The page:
Now, Burns's protestations about it being an old song aren't dispositive on their own, because it was a popular convention at the time to claim to have "found" or "discovered" some old poems that one had written one's self. However, other versions of Auld Lang Syne exist, some of which predate Burns's poem, and they have some commonalities that seem to indicate that a half-forgotten song called Auld Lang Syne existed.

What it all means

From When Harry Met Sally:
Harry: What does this song mean? For my whole life I don't know what this song means. I mean, "Should old acquaintance be forgot". Does that mean we should forget old acquaintances, or does it mean if we happen to forget them we should remember them, which is not possible because we already forgot them?
Sally: Well, maybe it just means that we should remember that we forgot them or something. Anyway, it's about old friends.


Here's my take on it: Burns isn't posing a subjunctive hypothetical here, as in "What if old acquaintance is forgotten?" He's asking (or the traditional song is asking) whether we should forget our old acquaintance and days long ago, but it's rhetorical, and the answer is intended to be "no, of course not." The chorus makes it clear: we're still drinking to honor days gone by, and in doing so, we're remembering. The second verse makes it clear that everyone's in charge of buying their own drinks. The third and fourth verses by Burns talk about the long history between the drinkers and close in friendship. In the third verse, the speaker tells of their youth together, running about the hills, pulling daisies, and how many long miles (and, impliedly, years) have gone past. In the fourth verse, they clasp hands and drink a "guid-willie waught" or goodwill drink as a means of acknowledging one another.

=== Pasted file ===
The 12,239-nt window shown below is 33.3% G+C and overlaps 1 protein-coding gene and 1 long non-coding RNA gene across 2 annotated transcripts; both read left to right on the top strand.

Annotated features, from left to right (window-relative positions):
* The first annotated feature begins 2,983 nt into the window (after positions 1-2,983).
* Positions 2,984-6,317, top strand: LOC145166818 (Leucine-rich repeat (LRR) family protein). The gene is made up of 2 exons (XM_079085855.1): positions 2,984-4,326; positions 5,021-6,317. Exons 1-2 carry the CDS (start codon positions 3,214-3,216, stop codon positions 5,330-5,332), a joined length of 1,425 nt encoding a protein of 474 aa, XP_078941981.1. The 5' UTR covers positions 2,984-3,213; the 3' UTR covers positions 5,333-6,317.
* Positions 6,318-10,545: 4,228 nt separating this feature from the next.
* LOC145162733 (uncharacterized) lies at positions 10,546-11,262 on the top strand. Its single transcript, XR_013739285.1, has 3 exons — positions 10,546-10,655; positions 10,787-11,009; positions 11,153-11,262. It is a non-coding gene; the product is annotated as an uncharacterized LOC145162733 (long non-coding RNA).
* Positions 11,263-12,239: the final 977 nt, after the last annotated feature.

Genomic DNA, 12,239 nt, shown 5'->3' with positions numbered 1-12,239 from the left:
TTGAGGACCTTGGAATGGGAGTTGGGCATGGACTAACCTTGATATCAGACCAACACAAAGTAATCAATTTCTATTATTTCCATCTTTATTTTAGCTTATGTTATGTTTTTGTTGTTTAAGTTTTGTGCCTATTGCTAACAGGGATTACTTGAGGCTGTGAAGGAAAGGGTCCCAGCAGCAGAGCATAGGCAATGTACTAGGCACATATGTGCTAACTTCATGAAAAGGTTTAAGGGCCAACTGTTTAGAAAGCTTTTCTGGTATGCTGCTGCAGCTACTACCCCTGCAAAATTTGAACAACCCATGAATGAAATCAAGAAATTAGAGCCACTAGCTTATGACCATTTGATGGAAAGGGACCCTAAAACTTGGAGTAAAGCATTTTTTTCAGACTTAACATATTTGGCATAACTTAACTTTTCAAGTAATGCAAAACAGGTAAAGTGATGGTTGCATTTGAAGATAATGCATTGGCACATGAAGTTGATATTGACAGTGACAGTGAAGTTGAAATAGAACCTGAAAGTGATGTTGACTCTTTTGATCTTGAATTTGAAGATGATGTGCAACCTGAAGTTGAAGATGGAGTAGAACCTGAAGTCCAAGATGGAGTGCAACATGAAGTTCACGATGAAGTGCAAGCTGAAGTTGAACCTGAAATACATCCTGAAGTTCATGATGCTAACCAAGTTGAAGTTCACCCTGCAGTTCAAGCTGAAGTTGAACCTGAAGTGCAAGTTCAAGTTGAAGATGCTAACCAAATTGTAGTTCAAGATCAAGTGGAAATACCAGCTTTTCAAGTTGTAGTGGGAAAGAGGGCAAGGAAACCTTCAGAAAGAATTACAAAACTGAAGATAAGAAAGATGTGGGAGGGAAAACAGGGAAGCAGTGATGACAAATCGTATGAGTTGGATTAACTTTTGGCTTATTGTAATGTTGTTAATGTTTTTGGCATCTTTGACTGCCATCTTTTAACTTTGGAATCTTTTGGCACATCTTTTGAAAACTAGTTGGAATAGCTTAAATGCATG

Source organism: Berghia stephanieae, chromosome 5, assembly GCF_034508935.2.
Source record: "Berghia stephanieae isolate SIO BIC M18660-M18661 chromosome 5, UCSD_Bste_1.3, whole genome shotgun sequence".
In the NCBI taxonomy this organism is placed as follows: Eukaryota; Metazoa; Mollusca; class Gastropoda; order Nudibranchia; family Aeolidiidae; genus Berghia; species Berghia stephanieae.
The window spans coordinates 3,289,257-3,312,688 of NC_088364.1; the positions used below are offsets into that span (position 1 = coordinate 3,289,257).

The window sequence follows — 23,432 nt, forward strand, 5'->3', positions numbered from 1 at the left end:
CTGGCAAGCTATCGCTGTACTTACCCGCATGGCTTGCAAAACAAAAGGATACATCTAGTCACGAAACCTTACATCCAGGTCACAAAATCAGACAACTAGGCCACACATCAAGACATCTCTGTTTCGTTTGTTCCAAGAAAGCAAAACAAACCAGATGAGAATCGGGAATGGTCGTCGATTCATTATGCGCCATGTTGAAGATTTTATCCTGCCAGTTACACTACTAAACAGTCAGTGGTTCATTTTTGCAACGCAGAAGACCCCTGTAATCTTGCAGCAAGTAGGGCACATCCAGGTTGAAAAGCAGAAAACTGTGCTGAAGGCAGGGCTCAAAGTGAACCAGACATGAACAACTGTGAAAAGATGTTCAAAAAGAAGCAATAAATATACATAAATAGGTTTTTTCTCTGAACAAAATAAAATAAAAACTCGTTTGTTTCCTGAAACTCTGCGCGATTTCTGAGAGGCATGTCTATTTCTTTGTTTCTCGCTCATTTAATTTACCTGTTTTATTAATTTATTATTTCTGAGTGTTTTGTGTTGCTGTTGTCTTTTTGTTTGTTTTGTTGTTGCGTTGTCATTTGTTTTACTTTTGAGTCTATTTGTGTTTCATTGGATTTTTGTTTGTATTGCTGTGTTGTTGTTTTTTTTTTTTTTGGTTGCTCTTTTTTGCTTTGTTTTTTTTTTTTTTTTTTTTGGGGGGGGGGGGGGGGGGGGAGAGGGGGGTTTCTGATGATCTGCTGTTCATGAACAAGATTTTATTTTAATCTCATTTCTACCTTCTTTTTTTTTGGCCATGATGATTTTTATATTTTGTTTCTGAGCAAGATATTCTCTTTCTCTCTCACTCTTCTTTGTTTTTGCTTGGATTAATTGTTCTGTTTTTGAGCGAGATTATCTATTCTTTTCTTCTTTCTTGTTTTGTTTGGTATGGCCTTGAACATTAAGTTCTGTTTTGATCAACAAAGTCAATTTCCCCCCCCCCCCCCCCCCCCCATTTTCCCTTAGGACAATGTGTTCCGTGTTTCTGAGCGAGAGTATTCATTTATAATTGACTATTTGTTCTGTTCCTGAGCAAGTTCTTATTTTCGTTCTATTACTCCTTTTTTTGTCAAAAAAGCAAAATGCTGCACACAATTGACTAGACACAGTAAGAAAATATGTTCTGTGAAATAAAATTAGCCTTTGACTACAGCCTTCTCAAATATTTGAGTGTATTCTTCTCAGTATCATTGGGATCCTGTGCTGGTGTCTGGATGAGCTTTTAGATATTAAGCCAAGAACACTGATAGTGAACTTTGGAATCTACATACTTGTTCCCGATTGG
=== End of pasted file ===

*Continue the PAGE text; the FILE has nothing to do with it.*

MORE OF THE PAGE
Usually folks only sing the first verse and the chorus, but I've heard some versions in which a second verse is shared (usually the final verse). The final verse is usually translated, or arguably rewritten as:
And here's a hand, my trusted friend,
And here's a hand of thine
We'll take a cup of kindness yet
For auld lang syne.


If you want to see pronunciation guides and translation into English side-by-side, the folks at Wikipedia have set it up for you, with my usual caveat that sometimes, folks screw with Wikipedia so don't rely on it too hard.

And so, my friends, I will be remembering all of you this evening, whether I make it until midnight or not, and I will drink a cup to auld lang syne.

Kiva - loans that change lives

Labels: , , , ,

0 Comments:

Post a Comment

<< Home